459 F.3d 1249 (11th Cir. 2006), 04-15878, Daewoo Motor America, Inc. v. General Motors Corp.
|Citation:||459 F.3d 1249|
|Party Name:||DAEWOO MOTOR AMERICA, INC., Plaintiff-Appellant, v. GENERAL MOTORS CORP., Suzuki Motor Corporation, American Suzuki Motor Corporation, Defendants-Appellees, GM Daewoo Auto & Technology Co., Defendant.|
|Case Date:||August 11, 2006|
|Court:||United States Courts of Appeals, Court of Appeals for the Eleventh Circuit|
[Copyrighted Material Omitted]
Kenneth A. O'Brien, Jr., Joseph F. Coyne, Jr., Michael Joe Jaurigue, Sheppard, Mullin, Richter & Hampton LLP, Isaac M. Pachulski, Stutman, Treister & Glatt, Los Angeles, CA, Roy T. Englert, Jr., Lawrence S. Robbins, Alice W. Yao, Robbins, Russell, Englert, Orseck & Untereiner LLP, Washington, DC, for Plaintiff-Appellant.
Andrew Baker Bloomer, Richard C. Godfrey, Catherine L. Fitzpatrick, Kirkland & Ellis LLP, Chicago, IL, Stephen T. Owens, Michael T. Purleski, Squire, Sanders & Dempsey, LLP, David Walter Quinto, Quinn, Emanuel, Los Angeles, CA, for Defendants-Appellees and Defendant.
Appeal from the United States District Court for the Middle District of Florida.
Before TJOFLAT, PRYOR and ALARCÓN [*], Circuit Judges.
PRYOR, Circuit Judge:
The main issue presented in this appeal is whether the district court abused its discretion when it dismissed several claims of Daewoo Motor America, Inc., against General Motors Corporation, Suzuki Motor Corporation, American Suzuki Motor Corporation, and GM Daewoo Auto & Technology Co. (GMDAT) on the ground of international comity. Daewoo America complained that its legal rights, as the exclusive distributor of Daewoo vehicles in the United States, were violated after a Korean bankruptcy court approved a sale of the assets and liabilities of the Korean parent company of Daewoo America and the defendants then sold in the United States automobiles manufactured by GMDAT. Daewoo America was a claimant represented by counsel in the Korean bankruptcy proceedings but, after notice, did not object to the sale of the assets and liabilities of its Korean parent. We affirm.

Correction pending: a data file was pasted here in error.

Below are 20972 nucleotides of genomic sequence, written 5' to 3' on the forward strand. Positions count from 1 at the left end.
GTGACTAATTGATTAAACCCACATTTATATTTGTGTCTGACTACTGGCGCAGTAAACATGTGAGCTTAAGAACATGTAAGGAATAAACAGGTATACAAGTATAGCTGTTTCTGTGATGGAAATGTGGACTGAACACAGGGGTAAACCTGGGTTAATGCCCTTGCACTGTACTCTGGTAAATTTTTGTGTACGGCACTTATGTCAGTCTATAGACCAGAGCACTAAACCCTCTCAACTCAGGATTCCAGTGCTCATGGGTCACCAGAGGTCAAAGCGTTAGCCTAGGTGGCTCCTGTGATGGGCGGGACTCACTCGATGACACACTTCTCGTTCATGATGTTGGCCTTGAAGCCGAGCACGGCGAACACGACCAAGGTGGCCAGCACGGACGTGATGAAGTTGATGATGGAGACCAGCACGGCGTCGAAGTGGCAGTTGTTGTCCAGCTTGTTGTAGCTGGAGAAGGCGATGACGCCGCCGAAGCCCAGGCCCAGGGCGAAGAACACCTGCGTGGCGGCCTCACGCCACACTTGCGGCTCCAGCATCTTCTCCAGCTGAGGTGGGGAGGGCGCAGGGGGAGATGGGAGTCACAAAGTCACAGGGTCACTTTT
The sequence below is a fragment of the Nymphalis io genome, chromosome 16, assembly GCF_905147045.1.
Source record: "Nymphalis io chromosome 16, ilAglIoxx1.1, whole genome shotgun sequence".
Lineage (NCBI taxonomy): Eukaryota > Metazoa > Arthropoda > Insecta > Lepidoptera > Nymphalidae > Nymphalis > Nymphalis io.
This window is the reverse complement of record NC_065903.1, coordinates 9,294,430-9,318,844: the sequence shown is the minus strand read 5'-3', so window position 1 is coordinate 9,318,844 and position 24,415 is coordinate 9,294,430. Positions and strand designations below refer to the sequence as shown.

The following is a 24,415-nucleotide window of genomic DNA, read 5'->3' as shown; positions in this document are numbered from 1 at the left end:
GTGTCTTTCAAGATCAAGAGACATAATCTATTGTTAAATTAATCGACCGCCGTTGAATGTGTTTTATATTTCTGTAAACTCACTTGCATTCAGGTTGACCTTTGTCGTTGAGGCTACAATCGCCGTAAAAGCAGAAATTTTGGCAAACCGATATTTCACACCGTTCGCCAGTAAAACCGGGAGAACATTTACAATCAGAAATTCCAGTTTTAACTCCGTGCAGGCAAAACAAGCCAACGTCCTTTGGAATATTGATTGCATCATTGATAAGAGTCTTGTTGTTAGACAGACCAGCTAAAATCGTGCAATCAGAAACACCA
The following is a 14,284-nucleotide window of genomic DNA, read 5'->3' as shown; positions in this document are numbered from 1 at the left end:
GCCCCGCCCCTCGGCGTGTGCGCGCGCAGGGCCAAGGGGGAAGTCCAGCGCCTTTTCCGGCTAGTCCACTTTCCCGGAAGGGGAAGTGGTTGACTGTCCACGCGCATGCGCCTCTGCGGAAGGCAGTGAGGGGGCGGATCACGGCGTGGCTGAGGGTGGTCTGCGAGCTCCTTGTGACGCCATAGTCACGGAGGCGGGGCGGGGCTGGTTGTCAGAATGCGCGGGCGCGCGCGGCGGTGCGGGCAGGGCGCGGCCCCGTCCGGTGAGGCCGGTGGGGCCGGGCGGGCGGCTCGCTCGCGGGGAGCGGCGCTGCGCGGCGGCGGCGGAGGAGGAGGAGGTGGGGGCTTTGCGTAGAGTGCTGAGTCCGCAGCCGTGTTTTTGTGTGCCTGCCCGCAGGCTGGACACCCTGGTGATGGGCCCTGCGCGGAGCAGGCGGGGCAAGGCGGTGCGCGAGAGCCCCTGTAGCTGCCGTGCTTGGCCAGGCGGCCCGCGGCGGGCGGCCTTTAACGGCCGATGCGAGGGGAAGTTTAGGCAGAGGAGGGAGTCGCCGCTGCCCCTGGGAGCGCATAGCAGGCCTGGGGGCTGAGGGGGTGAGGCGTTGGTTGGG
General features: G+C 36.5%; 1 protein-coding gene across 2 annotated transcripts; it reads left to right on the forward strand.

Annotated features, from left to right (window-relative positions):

Daewoo America was incorporated in 1997 as a wholly owned subsidiary of Daewoo